This week has been blissfully free of children.  Blissful, I tell you.  We’ve hardly done anything special.  In fact, most of it has been spent on the couch watching TV, or sitting side by side as we read our separate books, or even just doing nothing with no noise whatsoever.  I think that’s our favorite.  No TV.  No videogames.  No bickering or demands, or miscellaneous messes to clean up.  Just the two of us in our house that is suddenly ridiculously easy to keep clean.  Even meals are wonderful, cooking for two with very little clean up.

It’s just plain blissful.

Camping next to the creek at our favorite place in the world.
Camping next to the creek at our favorite place in the world – complete with tarps in case of rain.

We started the week at our favorite little spa/camping spot in the world, braving the frosty weather in the hills to be able to soak in hot springs during the day and snuggle underneath a mountain of blankets at night.  It was the same place that Shawn proposed to me, and we hadn’t been there since we got married.  So it was a bit nostalgic to hike on the same trail we walked over a year before, pausing in the spot where he knelt on one knee pretending to tie his shoe, only to offer me a ring and a promise.  🙂

This camping trip was the perfect way to start our kidless week.  I was feeling a little down, having said goodbye to DQ the night before.  I had fought a few moments of tears, and I know I’m guilty of snipping at Shawn a couple of times for no good reason except he just happened to be in the wrong place at the wrong time.  A trip into the hills and away from everything else helped to center the both of us, melting away the stress, negativity, and any lingering sadness so that when we drove back, we were actually ready.

New Years Eve was naturally kidless as well.  But rather than do anything special like go out in the freezing cold all dressed up to spend way too much money, we stayed home in our PJs and ate a delicious steak and potato dinner.  He drank his glass of non-alcoholic champagne.  I drank a delicious chocolate martini.  He was totally sober all night long.  I got a bit too tipsy off my one drink.  He slept like a baby all night long.  I threw up all night long.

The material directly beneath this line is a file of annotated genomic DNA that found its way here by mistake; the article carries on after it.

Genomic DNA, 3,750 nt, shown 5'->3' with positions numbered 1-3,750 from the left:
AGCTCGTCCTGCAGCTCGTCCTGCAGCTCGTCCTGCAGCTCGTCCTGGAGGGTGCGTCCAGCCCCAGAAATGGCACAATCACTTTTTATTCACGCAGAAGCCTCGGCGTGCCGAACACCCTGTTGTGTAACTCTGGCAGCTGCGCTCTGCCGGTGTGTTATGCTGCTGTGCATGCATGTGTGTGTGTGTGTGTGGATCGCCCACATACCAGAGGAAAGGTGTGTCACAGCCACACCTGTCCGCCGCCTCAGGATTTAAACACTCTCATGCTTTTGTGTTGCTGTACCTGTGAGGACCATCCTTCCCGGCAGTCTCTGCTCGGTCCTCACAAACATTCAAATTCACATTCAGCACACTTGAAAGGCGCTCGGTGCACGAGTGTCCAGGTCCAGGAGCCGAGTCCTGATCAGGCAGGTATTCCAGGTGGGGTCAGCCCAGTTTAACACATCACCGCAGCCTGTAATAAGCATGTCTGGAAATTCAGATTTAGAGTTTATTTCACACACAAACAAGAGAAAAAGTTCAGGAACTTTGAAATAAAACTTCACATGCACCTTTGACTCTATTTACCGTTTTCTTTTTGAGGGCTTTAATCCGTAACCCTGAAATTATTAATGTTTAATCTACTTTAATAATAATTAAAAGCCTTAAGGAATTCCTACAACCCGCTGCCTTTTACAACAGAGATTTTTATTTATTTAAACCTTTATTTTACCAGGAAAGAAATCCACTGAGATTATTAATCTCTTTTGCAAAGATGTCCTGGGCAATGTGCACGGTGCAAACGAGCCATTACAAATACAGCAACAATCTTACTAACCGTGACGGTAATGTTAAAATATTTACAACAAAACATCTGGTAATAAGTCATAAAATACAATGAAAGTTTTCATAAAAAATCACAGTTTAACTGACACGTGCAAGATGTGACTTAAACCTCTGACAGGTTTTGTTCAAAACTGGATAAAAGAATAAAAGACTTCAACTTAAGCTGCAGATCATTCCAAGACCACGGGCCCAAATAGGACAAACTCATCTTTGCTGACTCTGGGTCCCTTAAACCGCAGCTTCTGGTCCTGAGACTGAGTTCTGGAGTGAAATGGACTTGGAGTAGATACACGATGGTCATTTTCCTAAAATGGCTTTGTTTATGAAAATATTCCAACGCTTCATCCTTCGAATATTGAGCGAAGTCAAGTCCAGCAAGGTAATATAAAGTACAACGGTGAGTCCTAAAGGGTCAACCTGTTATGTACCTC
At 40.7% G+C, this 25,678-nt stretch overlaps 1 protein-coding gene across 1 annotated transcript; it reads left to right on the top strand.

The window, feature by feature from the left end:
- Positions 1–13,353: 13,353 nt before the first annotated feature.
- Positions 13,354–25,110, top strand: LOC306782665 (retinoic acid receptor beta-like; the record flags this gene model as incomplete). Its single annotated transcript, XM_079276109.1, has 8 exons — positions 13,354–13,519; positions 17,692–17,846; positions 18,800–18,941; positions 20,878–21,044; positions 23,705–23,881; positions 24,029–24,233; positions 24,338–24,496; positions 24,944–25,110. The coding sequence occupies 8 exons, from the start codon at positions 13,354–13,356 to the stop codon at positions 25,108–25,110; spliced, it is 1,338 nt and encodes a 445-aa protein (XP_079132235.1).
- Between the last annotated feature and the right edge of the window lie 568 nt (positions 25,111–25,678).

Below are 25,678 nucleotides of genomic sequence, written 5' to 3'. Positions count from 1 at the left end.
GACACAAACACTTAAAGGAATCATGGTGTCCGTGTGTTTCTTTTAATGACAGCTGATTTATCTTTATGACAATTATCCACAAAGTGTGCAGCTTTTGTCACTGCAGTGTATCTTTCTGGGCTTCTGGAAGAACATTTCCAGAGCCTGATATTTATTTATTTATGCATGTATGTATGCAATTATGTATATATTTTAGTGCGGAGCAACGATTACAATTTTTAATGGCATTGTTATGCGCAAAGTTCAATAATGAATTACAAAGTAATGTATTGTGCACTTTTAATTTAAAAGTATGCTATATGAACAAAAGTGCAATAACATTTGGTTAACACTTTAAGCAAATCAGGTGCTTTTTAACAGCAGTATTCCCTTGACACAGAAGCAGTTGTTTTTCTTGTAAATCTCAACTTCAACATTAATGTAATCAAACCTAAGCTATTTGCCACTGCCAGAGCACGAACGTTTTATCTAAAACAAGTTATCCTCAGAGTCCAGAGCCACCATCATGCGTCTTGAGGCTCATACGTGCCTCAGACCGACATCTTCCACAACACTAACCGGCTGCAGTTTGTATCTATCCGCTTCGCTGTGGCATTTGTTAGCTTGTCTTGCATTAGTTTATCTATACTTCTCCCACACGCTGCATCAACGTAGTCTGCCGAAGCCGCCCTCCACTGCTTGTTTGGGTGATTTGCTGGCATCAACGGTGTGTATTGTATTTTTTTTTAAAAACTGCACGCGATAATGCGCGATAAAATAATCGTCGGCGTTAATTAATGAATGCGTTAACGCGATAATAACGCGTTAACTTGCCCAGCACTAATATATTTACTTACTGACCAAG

Oops.

The rest of the week has been pretty tame.  We got to spend some kidless time with some good friends of ours.  We’ve resumed our normal working hours.  And we’ve enjoyed our home time totally unplugged from parenting.  It’s been a nice little break.

When I pick up the Taz on Saturday, I know it will be bittersweet.  It will be nice to have him back.  But his sister’s absence won’t go unnoticed.  It’s when life without DQ here will actually hit.  So to remedy that first day of transition, I am spoiling Taz with a trip to Six Flags – just the two of us – for a day of fun before we actually head home and go back to regular life in its altered state.

But in the meantime, I am really, really enjoying the empty nest state of things right now.

“I could get used to this,” I joked to Shawn.

“No you couldn’t,” he told me.  “You’d miss the kids if they actually moved out.”

Maybe so.  But this quiet week sure has been great.

Letting her go.

‘Letting our children go’ is a lifelong process for parents, one that we wrestle with again and again, and each parent has to wrestle with it in his or her own way. — Mister Rogers

My daughter is moving away.

It’s weird typing those words. I always knew there would be a day I would have to face this reality. But I thought it would be at 18 when she left for college rather than when she was only 14 years old.

And I’m sorry to those of you I haven’t told this to in person. I’m still trying to wrap my mind around it on my own.

I’m conflicted in this decision. It didn’t come lightly. DQ came to me about it months ago, and I thought we had tackled it then. I thought I laid down the law enough for her to want to stay. But several new things happened and the subject was brought up again, this time with more urgency.

So what happened?

First, her boyfriend moved 3 hours away to Redding. Having wrapped her whole social life up in him, she found herself in foreign territory. She had no close friendships, a strained social life, and the person she used to spend every moment with suddenly nowhere around.

Second, she spent a really great weekend at her father’s house, spent some quality time with her new baby brother, and got back in touch with some friends she knows who live in Grass Valley, where her father lives.